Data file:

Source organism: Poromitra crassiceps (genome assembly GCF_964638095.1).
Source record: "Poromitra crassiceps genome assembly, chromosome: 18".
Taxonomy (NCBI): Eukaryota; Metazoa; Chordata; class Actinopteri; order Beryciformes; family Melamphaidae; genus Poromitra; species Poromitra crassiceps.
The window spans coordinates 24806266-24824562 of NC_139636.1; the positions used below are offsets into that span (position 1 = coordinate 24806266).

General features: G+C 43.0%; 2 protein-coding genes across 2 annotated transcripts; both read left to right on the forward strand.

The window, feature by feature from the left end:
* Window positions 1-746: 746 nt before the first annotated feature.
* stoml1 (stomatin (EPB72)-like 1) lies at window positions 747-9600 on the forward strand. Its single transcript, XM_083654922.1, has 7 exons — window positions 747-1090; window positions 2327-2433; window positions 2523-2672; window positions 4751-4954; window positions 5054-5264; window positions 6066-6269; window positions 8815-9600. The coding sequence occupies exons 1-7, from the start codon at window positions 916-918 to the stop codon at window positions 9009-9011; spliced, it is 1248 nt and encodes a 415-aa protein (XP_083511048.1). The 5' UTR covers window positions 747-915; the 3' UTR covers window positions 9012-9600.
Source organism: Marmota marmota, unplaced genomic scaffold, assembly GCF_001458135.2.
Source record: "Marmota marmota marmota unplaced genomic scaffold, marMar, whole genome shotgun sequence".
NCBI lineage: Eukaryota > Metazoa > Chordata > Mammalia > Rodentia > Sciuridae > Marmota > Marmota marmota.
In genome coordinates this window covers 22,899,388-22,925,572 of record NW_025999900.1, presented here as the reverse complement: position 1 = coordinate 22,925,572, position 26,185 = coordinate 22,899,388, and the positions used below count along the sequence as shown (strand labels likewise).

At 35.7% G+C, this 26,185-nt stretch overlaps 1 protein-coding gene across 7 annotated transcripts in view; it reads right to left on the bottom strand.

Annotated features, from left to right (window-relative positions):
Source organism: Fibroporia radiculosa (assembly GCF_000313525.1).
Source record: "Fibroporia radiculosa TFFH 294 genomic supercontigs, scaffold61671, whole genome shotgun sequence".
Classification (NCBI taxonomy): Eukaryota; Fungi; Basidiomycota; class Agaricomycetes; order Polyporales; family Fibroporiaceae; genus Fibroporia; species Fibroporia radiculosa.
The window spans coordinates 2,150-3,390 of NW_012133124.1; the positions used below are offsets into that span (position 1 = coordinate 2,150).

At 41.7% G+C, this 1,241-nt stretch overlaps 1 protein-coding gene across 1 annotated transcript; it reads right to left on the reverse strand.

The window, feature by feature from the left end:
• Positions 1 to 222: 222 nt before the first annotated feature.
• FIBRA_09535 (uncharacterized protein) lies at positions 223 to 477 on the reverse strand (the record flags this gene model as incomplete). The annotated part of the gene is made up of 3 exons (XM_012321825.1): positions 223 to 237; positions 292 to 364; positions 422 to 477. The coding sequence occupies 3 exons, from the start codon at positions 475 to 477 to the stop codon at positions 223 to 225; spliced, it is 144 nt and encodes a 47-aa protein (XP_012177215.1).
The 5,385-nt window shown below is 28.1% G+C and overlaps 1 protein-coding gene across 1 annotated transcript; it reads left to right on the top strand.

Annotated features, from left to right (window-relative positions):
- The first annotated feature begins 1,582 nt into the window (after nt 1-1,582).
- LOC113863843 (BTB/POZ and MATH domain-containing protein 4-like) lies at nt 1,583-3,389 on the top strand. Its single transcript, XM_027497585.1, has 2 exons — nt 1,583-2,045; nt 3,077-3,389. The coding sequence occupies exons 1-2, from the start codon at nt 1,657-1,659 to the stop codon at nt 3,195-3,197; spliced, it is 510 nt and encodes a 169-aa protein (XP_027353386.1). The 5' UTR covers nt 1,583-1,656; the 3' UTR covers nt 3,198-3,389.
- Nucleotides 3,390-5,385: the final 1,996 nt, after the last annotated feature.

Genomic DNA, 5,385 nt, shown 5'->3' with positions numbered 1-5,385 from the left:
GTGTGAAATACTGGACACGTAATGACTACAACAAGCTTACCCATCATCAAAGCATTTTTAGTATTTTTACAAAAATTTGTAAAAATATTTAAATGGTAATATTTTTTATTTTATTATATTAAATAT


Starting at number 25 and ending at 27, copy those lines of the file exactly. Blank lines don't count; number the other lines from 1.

- The first annotated feature begins 1,582 nt into the window (after nt 1-1,582).
- LOC113863843 (BTB/POZ and MATH domain-containing protein 4-like) lies at nt 1,583-3,389 on the top strand. Its single transcript, XM_027497585.1, has 2 exons — nt 1,583-2,045; nt 3,077-3,389. The coding sequence occupies exons 1-2, from the start codon at nt 1,657-1,659 to the stop codon at nt 3,195-3,197; spliced, it is 510 nt and encodes a 169-aa protein (XP_027353386.1). The 5' UTR covers nt 1,583-1,656; the 3' UTR covers nt 3,198-3,389.
- Nucleotides 3,390-5,385: the final 1,996 nt, after the last annotated feature.